1962: Robert Allen Zimmerman legally changed his name to Bob Dylan at the New York Supreme Court. He had been going by Bob Dylan since arriving at the University of Minnesota in 1959, but before that, he’d been known as Elston Gunn, and had used variations of his best-known stage name, such as Bob Dillon as early as high school. Since then, several stories have circulated regarding the inspiration for “Bob Dylan,” such as that it was an homage to poet Dylan Thomas, based on a road in his hometown or a town in Oklahoma, or similar to the name of a family member. Dylan’s enigmatic answer to his pseudonym’s origin is “I just chose the name and it stuck.”
1965: Sonny & Cher released their debut album, Look at Us. It became the duo’s only top 10 LP on the US charts, reaching #2.
1969: Three Dog Night released their version of “Easy to Be Hard” as the first single from their second studio album, Suitable for Framing. It made it to #4 on the Billboard Hot 100 and #3 on the Cash Box Top 100.
1971: Paul and Linda McCartney released “Uncle Albert/Admiral Halsey” as a single from their Ram album in the US. In September, the song became McCartney’s first post-Beatles #1.
1974: After releasing two albums on David Geffen’s Asylum Records label—Planet Waves and Before the Flood—Bob Dylan re-signed with his original label, Columbia.
1975: The Eagles’ scored their second #1 on the Billboard Hot 100 with the title track from their fourth studio album and first #1 LP, One of These Nights, which started its second week at the top of the Billboard pop album chart.
1975: “Lady Blue” by Leon Russell entered the Billboard Hot 100. The single later reached #14 in November and was his second and final top 40 hit after “Tight Rope” in 1972.
1983: Jackson Browne released his seventh studio album, Lawyers in Love. It was Browne’s fourth straight top 10 album as well as his last to reach the top 10.
1986: Former Chicago member Peter Cetera had his first solo #1 single on the US charts with “Glory of Love.”
1987: Midnight Oil released their sixth studio album, Diesel and Dust.
1988: Little Feat released their eighth studio album, Let It Roll.
2011: John Hiatt released the album Dirty Jeans and Mudslide Hymns.
Earl Shuman, songwriter who wrote lyrics for dozens of songs recorded by Barbra Streisand, Ella Fitzgerald and Tom Jones, and many others, was born in Boston, MA in 1923.
John Cohen, folk musician, visual artist, founding member of the New Lost City Ramblers, musicologist who focused on preserving and promoting the traditional music of the rural America, and the alleged inspiration for the Grateful Dead’s song, “Uncle John’s Band,” was born in 1932.
Hank Cochran, country singer-songwriter, was born Garland Perry Cochran in Isola, MS in 1935.
Garth Hudson, organist, keyboardist and original member of The Band, was born Eric Garth Hudson in Windsor, Ontario, Canada in 1937.
Doris Coley, singer and member of the Shirelles, was born in Goldsboro, NC in 1941.
Andrew Steele, drummer for The Herd who also played on albums by Stealers Wheel, Rodriguez, Gerry Rafferty, Duane Eddy, and Neil Sedaka, was born in Hendon, London, England in 1941.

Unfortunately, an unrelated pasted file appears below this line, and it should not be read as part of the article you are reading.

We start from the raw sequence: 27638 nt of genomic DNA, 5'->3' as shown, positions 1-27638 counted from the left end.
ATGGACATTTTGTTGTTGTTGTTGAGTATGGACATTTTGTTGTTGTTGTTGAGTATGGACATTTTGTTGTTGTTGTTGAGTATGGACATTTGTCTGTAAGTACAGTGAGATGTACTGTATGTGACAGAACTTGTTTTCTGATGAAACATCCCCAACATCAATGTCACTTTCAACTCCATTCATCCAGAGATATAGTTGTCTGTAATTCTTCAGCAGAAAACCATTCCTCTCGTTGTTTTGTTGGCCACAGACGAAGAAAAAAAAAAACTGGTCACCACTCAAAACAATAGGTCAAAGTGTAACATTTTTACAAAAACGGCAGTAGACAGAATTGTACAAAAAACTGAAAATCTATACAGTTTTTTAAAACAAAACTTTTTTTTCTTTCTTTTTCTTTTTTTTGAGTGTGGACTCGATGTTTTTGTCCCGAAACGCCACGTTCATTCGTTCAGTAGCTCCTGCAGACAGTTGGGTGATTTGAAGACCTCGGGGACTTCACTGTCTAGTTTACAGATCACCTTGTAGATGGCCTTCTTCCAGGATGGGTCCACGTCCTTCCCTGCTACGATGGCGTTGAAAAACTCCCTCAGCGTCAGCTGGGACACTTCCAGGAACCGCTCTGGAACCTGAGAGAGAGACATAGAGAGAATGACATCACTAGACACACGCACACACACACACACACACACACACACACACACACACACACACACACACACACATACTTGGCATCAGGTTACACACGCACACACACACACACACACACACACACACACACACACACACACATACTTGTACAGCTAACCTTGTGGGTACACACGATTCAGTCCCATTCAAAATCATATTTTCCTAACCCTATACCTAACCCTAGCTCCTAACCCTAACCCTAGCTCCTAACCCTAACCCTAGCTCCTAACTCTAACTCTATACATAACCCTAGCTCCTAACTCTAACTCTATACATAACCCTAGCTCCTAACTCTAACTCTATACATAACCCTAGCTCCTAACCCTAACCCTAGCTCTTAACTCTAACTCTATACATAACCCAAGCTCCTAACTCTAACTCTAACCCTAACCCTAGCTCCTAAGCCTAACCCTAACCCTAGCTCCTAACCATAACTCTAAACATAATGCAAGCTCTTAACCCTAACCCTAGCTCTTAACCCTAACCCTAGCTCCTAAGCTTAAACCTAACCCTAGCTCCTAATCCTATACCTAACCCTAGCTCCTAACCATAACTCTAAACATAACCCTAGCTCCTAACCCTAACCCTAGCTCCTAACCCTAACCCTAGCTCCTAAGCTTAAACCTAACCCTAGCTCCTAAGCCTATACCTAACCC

Chet Helms, music promoter and a counterculture figure in San Francisco during the mid to late 1960s who was the founder and manager of Big Brother and the Holding Company and recruited Janis Joplin as its lead singer, was the first producer of psychedelic light-show concerts at the Fillmore and the Avalon Ballroom, was instrumental in helping to develop bands that had the distinctive San Francisco sound, and together with promoter Bill Graham, made famous San Francisco venues like the Fillmore and Winterland Ballroom, was born Chester Leo Helms in Santa Maria, CA in 1942.
Jim Capaldi, Traffic drummer, singer, and songwriter who, in addition to a solo career, also performed with artists including Jimi Hendrix, Eric Clapton, George Harrison, Alvin Lee, and Cat Stevens, and wrote lyrics for several others, was born Nicola James Capaldi in Evesham, Worchestershire, England in 1944.
Mark Naftalin, blues keyboardist, composer, record producer, and member of the Paul Butterfield Blues Band and Quicksilver Messenger Service, was born Joseph Thomas Hill in Minneapolis, MN in 1944.
John Fleck, bassist for Love and The Standells, was born John William Fleckenstein in Los Angeles, CA in 1946.
Andy Fairweather Low, guitarist, songwriter, producer, vocalist, founder and lead singer of Amen Corner, and touring musician with Roger Waters, Eric Clapton, and Bill Wyman’s Rhythm Kings, was born in Ystrad Mynach, Wales in 1948.
Ted Turner, singer-songwriter and guitarist best known as a member of Wishbone Ash, was born David Alan Turner in Sheldon, Birmingham, England in 1950.
Andew Gold, singer, songwriter, multi-instrumentalist, session musician, and solo artist who first appeared in Linda Ronstadt’s backing band, and also played and recorded with many artists including Ringo Starr, Eagles, James Taylor, Brian Wilson, Roy Orbison, Carly Simon, Jackson Browne, Neil Young, 10cc, America, Bonnie Raitt, Maria Muldaur, Neil Diamond, Freddie Mercury, Karla Bonoff, and J.D. Souther, was born in Burbank, CA in 1951.
Steve Hillage, singer, guitarist, producer, solo artist, and member of groups such as Uriel, Khan, and Gong, was born in Chingford, Essex, England in 1951.
Pete de Freitas, original drummer for Echo & the Bunnymen, who played on the group’s first five albums, was born Port of Spain, Trinidad and Tobago in 1961.
Lee Mavers, songwriter, singer, and rhythm guitarist for The La’s, was born in Liverpool, England in 1962.